Last week in part I of this post, I discussed the advantages of companies allowing some workers to work remotely, and what my transition to a remote worker was like. In this week’s follow up post, I’ll get a little more into the logistics of working remotely and flag some recommended practices and tools that have worked well for us.
Topics: Workplace & People
In 2014, due to life and professional circumstances unrelated to my job as Operations Manager at Cx Associates, my wife and I relocated from Burlington, Vermont to Chicago, Illinois. Having worked for Cx Associates since 2009, I was reluctant to leave behind my job – I was happy there, the people I worked with were fantastic, and the work was meaningful and interesting. Luckily for me, when I approached the owners about the possibility of continuing to work remotely for CxA from Chicago, they agreed to let me stay on. I was ecstatic!
Topics: Workplace & People
Space upgrades are necessary to ensure that older buildings remain safe, functional, and cutting-edge for the users. As part of my role as an owner’s project manager for a large hospital, one of my recent projects has been upgrading the finishes of several operating rooms. This post discusses the coordination and construction effort involved for such a project, as well as some potential challenges.
I looked back through our blog history and realized I have never written about the importance of a lovely little document called the Owner’s Project Requirements, or OPR for short. An OPR is created through collaboration with many involved parties; it synergizes everyone’s ideas into one goal-focused document. At Cx Associates we are such believers in defining the goals and criteria for project success that we often develop OPRs even for internal business improvements to help focus and guide the process.
Topics: Building Cx & Design Review
The best time is now to replace an old R-22 refrigerant system with an environmentally-friendly alternative.
For better or for worse, we no longer live in the days of hairspray. Our ’do’s style may have suffered slightly, but our environment has benefited greatly. When the Montreal Protocol was signed by the United States in 1987, it set a goal of reducing emissions of ozone depleting chemicals, and it has experienced some success…I hope you all celebrated World Ozone Day this month on September 16th! Many people may be blissfully ignorant of the changes to their aerosol products in the last 30 years thanks to the Montreal Protocol, but in the HVAC/R industry, we’re continually aware.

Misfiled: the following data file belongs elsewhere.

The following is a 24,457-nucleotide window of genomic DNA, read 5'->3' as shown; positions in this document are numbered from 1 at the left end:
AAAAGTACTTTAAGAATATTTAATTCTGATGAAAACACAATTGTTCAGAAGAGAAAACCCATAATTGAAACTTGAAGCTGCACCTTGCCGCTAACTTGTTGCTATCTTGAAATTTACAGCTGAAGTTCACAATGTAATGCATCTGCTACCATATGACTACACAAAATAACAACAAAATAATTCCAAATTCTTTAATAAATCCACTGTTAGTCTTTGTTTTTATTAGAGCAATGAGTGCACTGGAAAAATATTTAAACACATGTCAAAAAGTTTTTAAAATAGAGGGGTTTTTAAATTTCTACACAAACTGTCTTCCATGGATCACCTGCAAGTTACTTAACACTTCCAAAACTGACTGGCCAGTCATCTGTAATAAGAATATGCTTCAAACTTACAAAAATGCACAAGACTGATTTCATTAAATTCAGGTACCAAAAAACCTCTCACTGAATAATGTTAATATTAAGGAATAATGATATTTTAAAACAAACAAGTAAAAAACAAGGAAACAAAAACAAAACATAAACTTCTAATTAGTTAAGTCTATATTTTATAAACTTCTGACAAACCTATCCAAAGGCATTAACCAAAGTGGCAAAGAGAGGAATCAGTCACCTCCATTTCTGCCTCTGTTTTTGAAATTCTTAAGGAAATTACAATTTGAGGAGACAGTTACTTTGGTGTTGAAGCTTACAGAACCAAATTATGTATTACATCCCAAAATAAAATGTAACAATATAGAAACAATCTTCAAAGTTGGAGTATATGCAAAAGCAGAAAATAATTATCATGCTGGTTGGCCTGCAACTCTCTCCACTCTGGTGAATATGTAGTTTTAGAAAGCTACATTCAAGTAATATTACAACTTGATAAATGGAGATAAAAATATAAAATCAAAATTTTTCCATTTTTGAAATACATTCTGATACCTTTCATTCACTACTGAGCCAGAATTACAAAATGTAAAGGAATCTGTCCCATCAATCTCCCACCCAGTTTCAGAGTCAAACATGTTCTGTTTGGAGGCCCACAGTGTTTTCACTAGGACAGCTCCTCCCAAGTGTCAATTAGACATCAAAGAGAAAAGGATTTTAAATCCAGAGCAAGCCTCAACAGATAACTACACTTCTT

We often hear a question that goes something like this from building owners: “Why do I need an independent design review? I hire the best architects and engineers.” It’s a reasonable question — asked so often in my opinion because those of us in the architecture, engineering and construction industries have done such a poor job answering.
My business partner, Matt Napolitan, and I each spent 10 years working at major, international engineering firms. I worked for Syska Hennessy Group (11th nationally ranked) in their San Francisco office and Matt worked for Buro Happold (14th nationally ranked) out of their New York office. We now operate a 12-person engineering consulting firm in Burlington, Vermont. We know both large, big-city engineering and local, Vermont engineering.
The first project that I managed as a young engineer was a tenant fit-up for a high-rise building in San Francisco. Through a variety of random events, as a 22-year-old electrical engineer, I became the project manager as well as the project engineer for over 30 floors of mechanical, electrical and plumbing design for an oil company building out of its new west-coast headquarters. Early on, I recognized that our fees were based on a limited scope of work and, as the client changed what they wanted in the space, I needed to make a case for the additional effort necessary to provide the services needed for the fit-up. In some cases, it’s obvious when a project exceeds the contracted scope of work; for instance, the client added a large data center that required a code variance (another blog topic perhaps).
Topics: Workplace & People
Optimal start/stop (OSS) is available as an out-of-the-box function in almost every HVAC building automation system sold on the commercial market today. Folks toss the term around with a very loose understanding of what it means. PID controls suffer the same dilemma. When you ask any industry professional to define OSS, you’ll get this generic and common response (Figure 1):
Today there are a multitude of energy metering devices (e.g. data loggers) available to enable the analysis of building systems functionality. There are many different types of data loggers, each with a different purpose. To get the most from your building using energy metering, you need to narrow your options with your overall goals in mind. Before we install meters on a system, whether it’s an electrical system, HVAC system, or domestic hot water system, we must first determine what type of data we need and what the data will be used for. With this information, we put together a metering plan that will produce the data necessary for the analysis. I am going to provide two specific examples of systems/equipment we metered, including why we were performing the metering, how we did it (what types of meters), and what the findings were. Both of these examples showed the equipment being metered was not working as intended.